As for the American Independence Day reception, many members of the International Women’s Club, of which the wife of the US ambassador is traditionally a member, were very upset. Many of the new friends and colleagues of Tammy Friedman, who for the past 30 years or so were on the guest list for the Fourth of July bash, discovered that this year they were not invited, and were very hurt to be excluded. Also very disappointed to be taken off the guest list were a number of former senior government officials, who likewise had been guests for years and suddenly discovered that they were no longer invited. Some even felt insulted.
■ ALMOST IMMEDIATELY after being elected chairman of the Jewish Agency, outgoing opposition leader Isaac Herzog went south – no, not to Beersheba or Sderot but to Australia, where he was given a warm welcome by Australian Labor Party colleagues as well as by the Jewish community. In a sense, Herzog was wearing two hats and, doubtless throughout his career as agency chairman, will continue to be identified with Labor politics.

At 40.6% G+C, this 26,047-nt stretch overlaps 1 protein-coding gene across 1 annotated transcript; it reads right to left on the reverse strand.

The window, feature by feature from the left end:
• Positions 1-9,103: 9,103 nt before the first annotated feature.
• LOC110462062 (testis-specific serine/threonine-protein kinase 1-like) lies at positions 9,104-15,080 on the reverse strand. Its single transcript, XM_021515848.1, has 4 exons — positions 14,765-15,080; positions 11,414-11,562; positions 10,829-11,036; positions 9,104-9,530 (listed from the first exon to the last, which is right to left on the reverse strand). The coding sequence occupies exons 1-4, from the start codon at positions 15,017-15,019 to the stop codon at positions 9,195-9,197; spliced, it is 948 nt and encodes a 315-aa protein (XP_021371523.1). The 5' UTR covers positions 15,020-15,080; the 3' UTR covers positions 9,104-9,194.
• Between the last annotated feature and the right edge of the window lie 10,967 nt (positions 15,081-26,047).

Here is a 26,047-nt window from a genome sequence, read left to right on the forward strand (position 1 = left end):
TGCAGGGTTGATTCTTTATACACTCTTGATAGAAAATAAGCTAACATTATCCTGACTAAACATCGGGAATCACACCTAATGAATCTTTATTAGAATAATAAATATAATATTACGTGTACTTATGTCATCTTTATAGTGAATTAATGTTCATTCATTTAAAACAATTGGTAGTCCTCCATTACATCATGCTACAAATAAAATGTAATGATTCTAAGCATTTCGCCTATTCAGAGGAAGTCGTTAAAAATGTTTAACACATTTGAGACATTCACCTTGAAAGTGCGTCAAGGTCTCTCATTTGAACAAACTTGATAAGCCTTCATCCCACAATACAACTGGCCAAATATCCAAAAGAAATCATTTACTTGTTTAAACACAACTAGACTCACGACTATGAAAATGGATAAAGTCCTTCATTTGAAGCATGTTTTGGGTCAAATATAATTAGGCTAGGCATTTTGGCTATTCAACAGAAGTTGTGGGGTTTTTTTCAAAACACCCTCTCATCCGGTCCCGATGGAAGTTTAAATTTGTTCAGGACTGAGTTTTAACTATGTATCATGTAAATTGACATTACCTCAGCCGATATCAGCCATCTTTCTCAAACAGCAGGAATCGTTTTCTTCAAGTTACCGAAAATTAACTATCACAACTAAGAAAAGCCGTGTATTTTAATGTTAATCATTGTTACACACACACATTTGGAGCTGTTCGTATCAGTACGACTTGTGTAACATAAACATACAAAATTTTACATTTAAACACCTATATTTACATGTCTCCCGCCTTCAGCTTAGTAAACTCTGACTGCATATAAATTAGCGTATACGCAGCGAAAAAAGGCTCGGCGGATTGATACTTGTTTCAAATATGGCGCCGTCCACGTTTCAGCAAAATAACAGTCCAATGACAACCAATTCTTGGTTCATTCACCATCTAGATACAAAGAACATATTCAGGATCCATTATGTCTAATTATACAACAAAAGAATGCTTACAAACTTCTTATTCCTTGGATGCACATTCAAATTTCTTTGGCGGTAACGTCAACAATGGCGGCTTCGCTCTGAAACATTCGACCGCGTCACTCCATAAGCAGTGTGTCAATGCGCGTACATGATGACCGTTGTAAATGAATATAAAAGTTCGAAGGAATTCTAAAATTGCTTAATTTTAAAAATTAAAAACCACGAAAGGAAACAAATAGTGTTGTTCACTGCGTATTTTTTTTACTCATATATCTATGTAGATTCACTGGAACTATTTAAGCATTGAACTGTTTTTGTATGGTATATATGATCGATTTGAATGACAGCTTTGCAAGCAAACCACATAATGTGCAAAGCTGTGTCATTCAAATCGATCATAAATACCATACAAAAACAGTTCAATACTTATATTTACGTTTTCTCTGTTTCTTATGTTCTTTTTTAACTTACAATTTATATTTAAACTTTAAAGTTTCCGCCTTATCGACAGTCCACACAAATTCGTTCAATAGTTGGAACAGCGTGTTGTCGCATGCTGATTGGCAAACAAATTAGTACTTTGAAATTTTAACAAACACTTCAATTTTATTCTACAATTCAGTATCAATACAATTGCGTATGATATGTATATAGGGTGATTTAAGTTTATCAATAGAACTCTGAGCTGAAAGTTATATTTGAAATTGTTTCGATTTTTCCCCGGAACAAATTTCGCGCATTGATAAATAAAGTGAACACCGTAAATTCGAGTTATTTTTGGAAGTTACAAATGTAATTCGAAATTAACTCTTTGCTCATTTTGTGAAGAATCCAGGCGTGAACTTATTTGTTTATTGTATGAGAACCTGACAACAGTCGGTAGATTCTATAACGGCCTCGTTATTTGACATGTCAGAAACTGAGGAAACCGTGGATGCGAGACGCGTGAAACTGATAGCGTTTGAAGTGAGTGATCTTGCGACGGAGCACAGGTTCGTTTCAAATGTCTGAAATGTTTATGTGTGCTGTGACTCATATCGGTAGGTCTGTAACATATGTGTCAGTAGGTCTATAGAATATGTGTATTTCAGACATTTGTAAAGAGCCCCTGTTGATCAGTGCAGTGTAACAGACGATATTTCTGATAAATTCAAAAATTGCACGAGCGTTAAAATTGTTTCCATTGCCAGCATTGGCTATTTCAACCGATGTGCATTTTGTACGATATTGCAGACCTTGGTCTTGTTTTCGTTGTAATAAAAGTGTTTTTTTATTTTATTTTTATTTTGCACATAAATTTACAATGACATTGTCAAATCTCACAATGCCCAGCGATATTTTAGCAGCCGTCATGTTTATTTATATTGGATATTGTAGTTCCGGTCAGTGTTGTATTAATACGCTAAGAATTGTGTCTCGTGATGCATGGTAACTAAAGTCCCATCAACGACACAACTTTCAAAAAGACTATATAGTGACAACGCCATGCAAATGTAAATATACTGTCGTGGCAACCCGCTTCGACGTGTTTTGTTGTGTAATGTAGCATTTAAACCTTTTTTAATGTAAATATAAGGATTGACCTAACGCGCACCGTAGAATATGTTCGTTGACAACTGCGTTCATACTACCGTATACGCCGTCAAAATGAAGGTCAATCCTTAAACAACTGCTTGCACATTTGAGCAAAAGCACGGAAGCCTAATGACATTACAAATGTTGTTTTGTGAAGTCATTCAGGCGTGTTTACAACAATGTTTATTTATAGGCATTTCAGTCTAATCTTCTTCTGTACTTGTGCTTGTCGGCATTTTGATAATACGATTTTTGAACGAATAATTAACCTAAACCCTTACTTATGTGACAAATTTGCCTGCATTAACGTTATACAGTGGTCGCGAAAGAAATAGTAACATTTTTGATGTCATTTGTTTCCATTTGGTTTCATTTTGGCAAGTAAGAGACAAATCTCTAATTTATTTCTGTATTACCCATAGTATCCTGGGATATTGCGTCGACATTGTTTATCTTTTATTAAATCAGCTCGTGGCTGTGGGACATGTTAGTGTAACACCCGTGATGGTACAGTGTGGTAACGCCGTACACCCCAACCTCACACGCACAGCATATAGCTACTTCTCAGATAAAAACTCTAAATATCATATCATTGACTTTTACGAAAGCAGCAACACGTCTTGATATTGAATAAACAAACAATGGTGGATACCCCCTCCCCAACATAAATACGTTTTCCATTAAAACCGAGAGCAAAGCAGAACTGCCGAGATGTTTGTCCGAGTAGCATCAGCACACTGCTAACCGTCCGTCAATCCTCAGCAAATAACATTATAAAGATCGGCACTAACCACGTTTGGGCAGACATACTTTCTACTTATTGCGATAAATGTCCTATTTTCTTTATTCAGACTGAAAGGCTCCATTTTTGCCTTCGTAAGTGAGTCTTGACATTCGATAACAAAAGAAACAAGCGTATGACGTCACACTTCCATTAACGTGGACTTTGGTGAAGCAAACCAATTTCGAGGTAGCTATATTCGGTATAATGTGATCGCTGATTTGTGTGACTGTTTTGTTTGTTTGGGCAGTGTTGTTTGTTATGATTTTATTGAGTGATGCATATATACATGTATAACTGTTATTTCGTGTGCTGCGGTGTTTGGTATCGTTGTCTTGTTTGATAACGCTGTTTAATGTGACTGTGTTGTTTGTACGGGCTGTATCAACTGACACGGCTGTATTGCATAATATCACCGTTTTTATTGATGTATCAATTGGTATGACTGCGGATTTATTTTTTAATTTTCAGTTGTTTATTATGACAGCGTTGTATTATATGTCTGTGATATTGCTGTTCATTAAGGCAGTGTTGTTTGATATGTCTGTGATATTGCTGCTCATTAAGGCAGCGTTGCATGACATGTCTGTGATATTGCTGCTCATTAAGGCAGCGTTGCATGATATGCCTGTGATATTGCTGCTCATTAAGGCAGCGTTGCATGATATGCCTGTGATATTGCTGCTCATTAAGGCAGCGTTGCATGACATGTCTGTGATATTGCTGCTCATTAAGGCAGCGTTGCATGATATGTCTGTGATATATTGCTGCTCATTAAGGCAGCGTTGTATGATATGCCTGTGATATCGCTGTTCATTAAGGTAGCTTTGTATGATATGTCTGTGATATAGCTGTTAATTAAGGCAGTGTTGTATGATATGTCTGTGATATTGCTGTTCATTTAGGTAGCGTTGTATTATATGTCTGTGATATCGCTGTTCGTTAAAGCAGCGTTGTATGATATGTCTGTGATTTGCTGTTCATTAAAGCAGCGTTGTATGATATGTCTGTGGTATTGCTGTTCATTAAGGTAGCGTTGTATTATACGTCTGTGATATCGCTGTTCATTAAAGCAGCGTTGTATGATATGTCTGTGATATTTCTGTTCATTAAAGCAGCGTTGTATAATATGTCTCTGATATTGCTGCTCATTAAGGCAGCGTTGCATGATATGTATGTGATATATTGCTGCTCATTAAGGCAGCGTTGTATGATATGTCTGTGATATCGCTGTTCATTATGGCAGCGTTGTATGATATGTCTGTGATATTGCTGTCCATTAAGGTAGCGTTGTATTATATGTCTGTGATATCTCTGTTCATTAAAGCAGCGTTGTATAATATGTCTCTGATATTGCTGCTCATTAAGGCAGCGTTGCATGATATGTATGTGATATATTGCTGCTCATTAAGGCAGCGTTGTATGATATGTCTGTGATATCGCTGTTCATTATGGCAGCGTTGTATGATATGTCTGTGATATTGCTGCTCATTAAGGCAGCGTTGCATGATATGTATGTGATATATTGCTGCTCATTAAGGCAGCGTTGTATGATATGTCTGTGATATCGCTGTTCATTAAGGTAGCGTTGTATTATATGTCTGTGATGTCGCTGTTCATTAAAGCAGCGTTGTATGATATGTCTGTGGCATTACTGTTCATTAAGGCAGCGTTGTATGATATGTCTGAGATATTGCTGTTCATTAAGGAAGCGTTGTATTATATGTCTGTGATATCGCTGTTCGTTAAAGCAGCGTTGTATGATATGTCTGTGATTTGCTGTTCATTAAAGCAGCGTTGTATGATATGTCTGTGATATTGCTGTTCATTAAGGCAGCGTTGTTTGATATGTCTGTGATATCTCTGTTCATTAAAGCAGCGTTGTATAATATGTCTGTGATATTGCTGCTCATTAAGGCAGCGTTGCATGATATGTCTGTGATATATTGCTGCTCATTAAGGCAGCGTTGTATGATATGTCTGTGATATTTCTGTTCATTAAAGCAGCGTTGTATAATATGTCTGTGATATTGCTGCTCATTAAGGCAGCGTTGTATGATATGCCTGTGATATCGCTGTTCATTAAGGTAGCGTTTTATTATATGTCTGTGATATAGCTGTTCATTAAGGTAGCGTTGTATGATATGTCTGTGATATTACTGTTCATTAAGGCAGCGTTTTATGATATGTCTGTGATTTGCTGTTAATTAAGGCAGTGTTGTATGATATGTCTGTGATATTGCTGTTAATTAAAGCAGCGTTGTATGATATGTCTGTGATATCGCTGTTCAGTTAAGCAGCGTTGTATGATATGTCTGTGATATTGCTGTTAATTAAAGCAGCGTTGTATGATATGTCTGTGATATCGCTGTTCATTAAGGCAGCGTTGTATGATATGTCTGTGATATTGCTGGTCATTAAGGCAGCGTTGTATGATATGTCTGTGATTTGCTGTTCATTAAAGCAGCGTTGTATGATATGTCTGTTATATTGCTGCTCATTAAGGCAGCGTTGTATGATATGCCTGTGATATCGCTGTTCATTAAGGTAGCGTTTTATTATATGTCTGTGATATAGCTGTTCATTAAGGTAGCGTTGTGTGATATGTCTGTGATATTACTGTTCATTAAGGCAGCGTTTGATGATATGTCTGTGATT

Labor Party leader Luke Foley, who heads the opposition in the New South Wales Parliament, told a gathering of party colleagues that one could be on the Center-Left of politics and still be a strong supporter of Israel. Foley also spoke of the role played by foreign minister Herbert Vere Evatt in the creation of the State of Israel and of the long-lasting bond between the Australian Labor Party and Israel.
The Herzog family has its own long-lasting bond with Australia. Chaim Herzog, the father of the agency’s new chairman, first visited the southern continent soon after the Six Day War and returned in November 1986 as president of Israel. He was the first president of Israel to visit the island continent.